# How many grams of NaCl should be weighed to prepare 1 L of 20 ppm solution of Na^+?

Jul 10, 2015

You need 0.05 g of sodium chloride.

#### Explanation:

In order to determine how much sodium chloride must be dissolved in 1 L of water, start from the definition of parts per million, ppm.

A concentration of 1 ppm is equivalent to 1 part solute, in your case sodium chloride, for every 1 million parts solvent, in your case water.

To get a solution's concentration in ppm, you multiply the ratio that exists between the mass of the solute and the mass of the water by 1 million, or ${10}^{6}$.

This is the exact same approach you use when calculating percentage, the only difference being the fact that you need to multiply the ratio by 1 million, instead of by 100.

So, you can safely assume the density of water to be equal to $\text{1 g/mL}$. This would make the mass of water equal to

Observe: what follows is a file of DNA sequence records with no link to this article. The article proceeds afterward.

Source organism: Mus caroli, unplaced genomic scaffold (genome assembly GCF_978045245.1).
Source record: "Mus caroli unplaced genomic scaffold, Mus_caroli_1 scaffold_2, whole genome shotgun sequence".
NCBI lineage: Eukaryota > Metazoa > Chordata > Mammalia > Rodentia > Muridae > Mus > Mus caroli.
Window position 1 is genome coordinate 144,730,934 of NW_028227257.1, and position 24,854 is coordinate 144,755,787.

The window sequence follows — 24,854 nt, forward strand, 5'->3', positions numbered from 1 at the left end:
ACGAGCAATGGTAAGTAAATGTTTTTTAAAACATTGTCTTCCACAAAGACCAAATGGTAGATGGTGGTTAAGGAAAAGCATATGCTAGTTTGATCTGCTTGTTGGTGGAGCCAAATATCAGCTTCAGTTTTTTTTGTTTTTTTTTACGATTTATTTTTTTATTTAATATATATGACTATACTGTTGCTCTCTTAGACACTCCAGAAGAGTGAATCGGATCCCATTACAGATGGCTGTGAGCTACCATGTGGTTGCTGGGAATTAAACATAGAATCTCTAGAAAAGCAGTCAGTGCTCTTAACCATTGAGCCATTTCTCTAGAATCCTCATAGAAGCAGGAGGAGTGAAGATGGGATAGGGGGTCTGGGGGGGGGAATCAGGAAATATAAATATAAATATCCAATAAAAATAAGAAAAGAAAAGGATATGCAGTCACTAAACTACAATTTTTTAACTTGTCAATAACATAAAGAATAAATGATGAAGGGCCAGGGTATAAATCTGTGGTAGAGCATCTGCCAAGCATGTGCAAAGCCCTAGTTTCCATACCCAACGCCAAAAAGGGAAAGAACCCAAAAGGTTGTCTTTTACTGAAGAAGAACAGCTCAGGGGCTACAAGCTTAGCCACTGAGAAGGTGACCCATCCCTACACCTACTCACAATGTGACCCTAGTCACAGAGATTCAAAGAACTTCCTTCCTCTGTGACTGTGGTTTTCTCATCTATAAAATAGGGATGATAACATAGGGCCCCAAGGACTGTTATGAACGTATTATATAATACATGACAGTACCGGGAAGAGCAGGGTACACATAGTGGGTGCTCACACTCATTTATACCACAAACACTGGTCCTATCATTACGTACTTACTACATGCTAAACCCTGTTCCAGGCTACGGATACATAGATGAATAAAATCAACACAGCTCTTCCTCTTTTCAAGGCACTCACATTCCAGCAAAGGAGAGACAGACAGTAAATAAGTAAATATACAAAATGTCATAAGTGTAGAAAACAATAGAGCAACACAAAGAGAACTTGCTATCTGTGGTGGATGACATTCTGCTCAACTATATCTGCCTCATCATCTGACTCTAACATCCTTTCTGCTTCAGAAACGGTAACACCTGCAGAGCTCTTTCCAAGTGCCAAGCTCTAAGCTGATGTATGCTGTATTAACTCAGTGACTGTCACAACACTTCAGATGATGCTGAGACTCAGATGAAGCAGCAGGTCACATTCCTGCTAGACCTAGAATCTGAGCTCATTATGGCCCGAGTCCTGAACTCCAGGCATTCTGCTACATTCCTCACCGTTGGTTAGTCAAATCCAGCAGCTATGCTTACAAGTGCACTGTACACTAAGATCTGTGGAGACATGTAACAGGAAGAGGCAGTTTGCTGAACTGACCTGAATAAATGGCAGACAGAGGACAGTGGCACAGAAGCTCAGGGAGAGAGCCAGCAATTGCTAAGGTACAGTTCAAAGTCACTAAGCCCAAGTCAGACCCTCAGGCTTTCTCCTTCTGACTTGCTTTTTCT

1cancel("L") * (1000cancel("mL"))/(1cancel("L")) * "1 g"/(1cancel("mL")) = "1000 g"

Sodium chloride will dissociate completely in aqueous solution to form sodium cations, $N {a}^{+}$, and chloride anions, $C {l}^{-}$.

$N a C {l}_{\left(a q\right)} \to N {a}_{\left(a q\right)}^{+} + C {l}_{\left(a q\right)}^{-}$

The important thing to notice here is that you have a $1 : 1$ mole ratio between sodium chloride and sodium cations. This mole ratio will help you determine the mass of sodium chloride you need to dissolve in order to get this particular solution.

The concentration of the target solution (in ppm) will be

$\text{ppm" = m_"solute"/m_"water} \cdot {10}^{6}$

Plug in your values and solve for ${m}_{\text{solute}}$.

m_"solute" = ("ppm" * m_"water")/10^6

${m}_{\text{solute" = (20 * "1000 g")/10^6 = "0.02 g}}$

This means that your solution must contain 0.02 g of sodium cations, $N {a}^{+}$. Use sodium's molar mass to determine how many moles of sodium cations would be present

0.02cancel("g") * "1 mole"/(23.0cancel("g")) = "0.000870 moles" $N {a}^{+}$

The aforementioned mole ratio tells you that you must add the same number of moles of sodium chloride to the solution.

0.000870cancel("moles"Na^(+)) * ("1 mole"NaCl)/(1cancel("mole"Na^(+))) = "0.000870 moles" $N a C l$

Now use sodium chloride's molar mass to determine how much you need

$0.000870 \cancel{\text{moles") * "58.44 g"/(1cancel("mole")) = color(green)("0.05 g NaCl}}$

So, if you dissolve 0.05 g of sodium chloride in 1 L of water you'll get a 20-ppm $N {a}^{+}$ solution.